“In recent years, we have modernized the Armed Forces in the most substantial way, optimized the structure and manning of the army and navy, improved the combat command and control system, and strengthened the strategic nuclear deterrent forces.  From 1 December of this year, new troops –Aerospace Defense Troops began combat duty, and in November a new radar station for monitoring air space in the western direction was brought into operation.”

“The army and navy have to resolve an entire series of missions relative to supporting the national development strategy and, accordingly, military organizational development during the period of the coming 10 years.  One of the most important goals is the technical reequipping of troops.  Our key priority remains further reequipping of the troops, and weapons and equipment of the most modern and next generation.  And of course, this task also demands the preparation of specialists, demands the preparation of personnel who will be fully capable of using this equipment as intended.  Therefore, it is important to guarantee the proper level of professional knowledge in cadets and young officers.”

“We are continuing the improvement of our armament, and our equipment.  In this context, I would like to note specifically that despite the problems currently remaining in the missile-space sector, nevertheless, we have just made a very important step:  we completed the flight testing cycle of a naval strategic nuclear forces system, I have ‘Bulava’ in mind.  This cycle, I remind you, was not simple, and went forward with certain problems.  Still our industry proved it can develop new, modern, and highly efficient types of strategic weapons.  One of them is the ‘Bulava’ system, which now, after all this testing, will be accepted into the arms inventory.”

Pervyy kanal covered the ceremony, showing Medvedev, three VVKO and/or Air Forces general-majors, a Bulava launch, and assorted siloviki, including Sergey Ivanov, Nikolay Patrushev, Rashid Nurgaliyev, and Aleksandr Bortnikov.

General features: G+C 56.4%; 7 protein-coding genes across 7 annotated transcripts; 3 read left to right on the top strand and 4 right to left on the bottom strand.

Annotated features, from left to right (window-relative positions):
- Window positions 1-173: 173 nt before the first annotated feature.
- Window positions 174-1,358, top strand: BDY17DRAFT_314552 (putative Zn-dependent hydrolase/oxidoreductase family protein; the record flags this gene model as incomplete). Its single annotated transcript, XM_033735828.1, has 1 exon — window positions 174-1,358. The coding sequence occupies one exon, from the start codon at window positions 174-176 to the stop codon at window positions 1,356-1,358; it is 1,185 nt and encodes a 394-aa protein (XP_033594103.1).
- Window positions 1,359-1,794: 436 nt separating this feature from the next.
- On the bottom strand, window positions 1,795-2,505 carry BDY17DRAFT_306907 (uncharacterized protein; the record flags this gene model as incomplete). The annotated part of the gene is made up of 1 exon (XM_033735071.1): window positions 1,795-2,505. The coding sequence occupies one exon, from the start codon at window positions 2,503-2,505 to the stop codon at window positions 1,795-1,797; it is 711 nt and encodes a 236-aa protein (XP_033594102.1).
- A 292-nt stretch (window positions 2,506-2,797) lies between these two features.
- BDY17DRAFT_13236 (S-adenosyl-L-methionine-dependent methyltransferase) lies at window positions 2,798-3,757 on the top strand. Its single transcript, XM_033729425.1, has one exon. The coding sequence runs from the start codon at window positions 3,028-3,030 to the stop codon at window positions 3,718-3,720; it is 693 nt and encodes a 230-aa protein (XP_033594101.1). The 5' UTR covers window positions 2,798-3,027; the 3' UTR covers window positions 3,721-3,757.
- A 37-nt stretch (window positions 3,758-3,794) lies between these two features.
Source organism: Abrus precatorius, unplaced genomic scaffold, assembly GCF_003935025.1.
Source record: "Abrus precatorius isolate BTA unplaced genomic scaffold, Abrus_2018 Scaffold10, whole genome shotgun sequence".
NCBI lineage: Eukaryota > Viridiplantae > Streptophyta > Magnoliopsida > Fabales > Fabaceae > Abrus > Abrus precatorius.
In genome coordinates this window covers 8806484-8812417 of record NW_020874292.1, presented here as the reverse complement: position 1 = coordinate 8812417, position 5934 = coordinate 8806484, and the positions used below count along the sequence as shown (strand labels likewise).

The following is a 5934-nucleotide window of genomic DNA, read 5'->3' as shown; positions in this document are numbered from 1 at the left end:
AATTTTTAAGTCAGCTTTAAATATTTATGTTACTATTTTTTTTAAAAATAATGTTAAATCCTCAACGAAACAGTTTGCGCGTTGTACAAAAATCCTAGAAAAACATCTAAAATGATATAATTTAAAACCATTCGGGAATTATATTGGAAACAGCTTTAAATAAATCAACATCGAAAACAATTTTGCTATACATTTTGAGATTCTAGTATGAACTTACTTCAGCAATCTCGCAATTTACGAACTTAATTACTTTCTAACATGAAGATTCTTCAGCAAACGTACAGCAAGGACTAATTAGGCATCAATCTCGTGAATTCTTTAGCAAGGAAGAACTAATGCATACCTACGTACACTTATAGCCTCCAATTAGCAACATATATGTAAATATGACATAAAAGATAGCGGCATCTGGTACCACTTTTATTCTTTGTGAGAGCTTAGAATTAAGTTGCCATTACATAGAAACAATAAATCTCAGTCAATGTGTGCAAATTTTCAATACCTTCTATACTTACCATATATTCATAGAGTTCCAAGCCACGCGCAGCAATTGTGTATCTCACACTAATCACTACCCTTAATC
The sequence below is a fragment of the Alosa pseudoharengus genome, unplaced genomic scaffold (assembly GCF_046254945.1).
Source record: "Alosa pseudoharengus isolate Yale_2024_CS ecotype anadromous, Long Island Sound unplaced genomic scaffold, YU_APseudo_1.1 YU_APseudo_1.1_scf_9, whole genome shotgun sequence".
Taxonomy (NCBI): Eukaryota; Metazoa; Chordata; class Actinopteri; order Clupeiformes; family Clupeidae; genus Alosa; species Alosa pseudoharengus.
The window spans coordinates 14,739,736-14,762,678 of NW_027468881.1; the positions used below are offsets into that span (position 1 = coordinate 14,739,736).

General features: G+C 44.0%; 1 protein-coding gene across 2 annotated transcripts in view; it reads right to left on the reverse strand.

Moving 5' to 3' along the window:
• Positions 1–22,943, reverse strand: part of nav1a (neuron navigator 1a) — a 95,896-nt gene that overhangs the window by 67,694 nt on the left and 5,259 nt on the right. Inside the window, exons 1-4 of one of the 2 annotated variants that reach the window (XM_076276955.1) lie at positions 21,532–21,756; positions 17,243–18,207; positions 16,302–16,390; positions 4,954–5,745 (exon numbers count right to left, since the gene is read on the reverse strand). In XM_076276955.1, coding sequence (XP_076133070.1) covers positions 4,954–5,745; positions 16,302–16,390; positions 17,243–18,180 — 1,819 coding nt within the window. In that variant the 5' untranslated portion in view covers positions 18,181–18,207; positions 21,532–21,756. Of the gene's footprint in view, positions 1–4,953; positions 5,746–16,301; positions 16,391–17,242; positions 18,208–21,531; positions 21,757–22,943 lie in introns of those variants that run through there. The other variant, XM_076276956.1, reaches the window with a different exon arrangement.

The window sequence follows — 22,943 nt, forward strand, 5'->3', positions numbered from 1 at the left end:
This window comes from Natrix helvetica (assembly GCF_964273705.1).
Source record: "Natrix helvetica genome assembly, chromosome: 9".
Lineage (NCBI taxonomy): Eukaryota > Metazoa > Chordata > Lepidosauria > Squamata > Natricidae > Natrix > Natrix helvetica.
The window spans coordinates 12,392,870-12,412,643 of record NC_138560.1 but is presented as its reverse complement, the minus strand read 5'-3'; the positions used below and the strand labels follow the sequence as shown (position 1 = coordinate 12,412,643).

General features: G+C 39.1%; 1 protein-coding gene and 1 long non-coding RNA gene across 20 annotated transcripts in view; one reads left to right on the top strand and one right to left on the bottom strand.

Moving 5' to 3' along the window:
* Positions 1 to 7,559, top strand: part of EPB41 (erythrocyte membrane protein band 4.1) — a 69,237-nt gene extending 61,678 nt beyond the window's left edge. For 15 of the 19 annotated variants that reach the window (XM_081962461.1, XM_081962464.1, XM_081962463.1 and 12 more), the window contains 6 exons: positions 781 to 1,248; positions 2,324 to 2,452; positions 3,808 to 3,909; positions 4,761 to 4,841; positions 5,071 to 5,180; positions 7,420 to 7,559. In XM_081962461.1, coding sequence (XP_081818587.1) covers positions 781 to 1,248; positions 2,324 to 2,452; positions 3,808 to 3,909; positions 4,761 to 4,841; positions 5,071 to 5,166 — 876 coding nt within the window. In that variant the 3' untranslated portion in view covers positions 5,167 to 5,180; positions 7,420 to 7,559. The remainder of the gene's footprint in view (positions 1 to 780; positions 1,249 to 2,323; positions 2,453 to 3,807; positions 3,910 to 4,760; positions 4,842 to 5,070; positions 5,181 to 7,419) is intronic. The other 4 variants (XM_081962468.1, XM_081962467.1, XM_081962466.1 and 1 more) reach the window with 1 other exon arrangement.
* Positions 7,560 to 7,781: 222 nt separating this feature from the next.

The first general-major wearing the blue uniform is Sergey Popov, late chief of air defense for VVS, now Commander of VVKO’s Air and Missile Defense Command.  The second couldn’t be identified by your author.  The third is Igor Makushev, Commander, 1st Air Forces and Air Defense Command (perhaps just the 1st Air Forces Command since the advent of VVKO).

But returning to Medvedev and Bulava . . . the Supreme CINC’s words unleashed minor euphoria about the SLBM’s imminent acceptance. 

For example, on December 28, RIA Novosti reported its highly-placed Defense Ministry source claimed a decision on accepting the Bulava-Borey weapons system is before the country’s political leadership.

But Medvedev didn’t say the missile is now ready to be accepted.  He just said it would be, and we already knew that.  Also, he never mentioned Borey-class SSBN Yuriy Dolgorukiy which must be accepted in tandem with Bulava for this strategic weapons system to achieve IOC.

Vedomosti’s Defense Ministry source was more on the mark saying Bulava “practice” launches could continue for some time. 

Going slow would seem to track with Defense Minister Serdyukov’s apparently unhurried approach toward Bulava at this point.  There have been reports that Dolgorukiy isn’t ready, and launches next spring and summer could come from Borey unit 2 Aleksandr Nevskiy by then.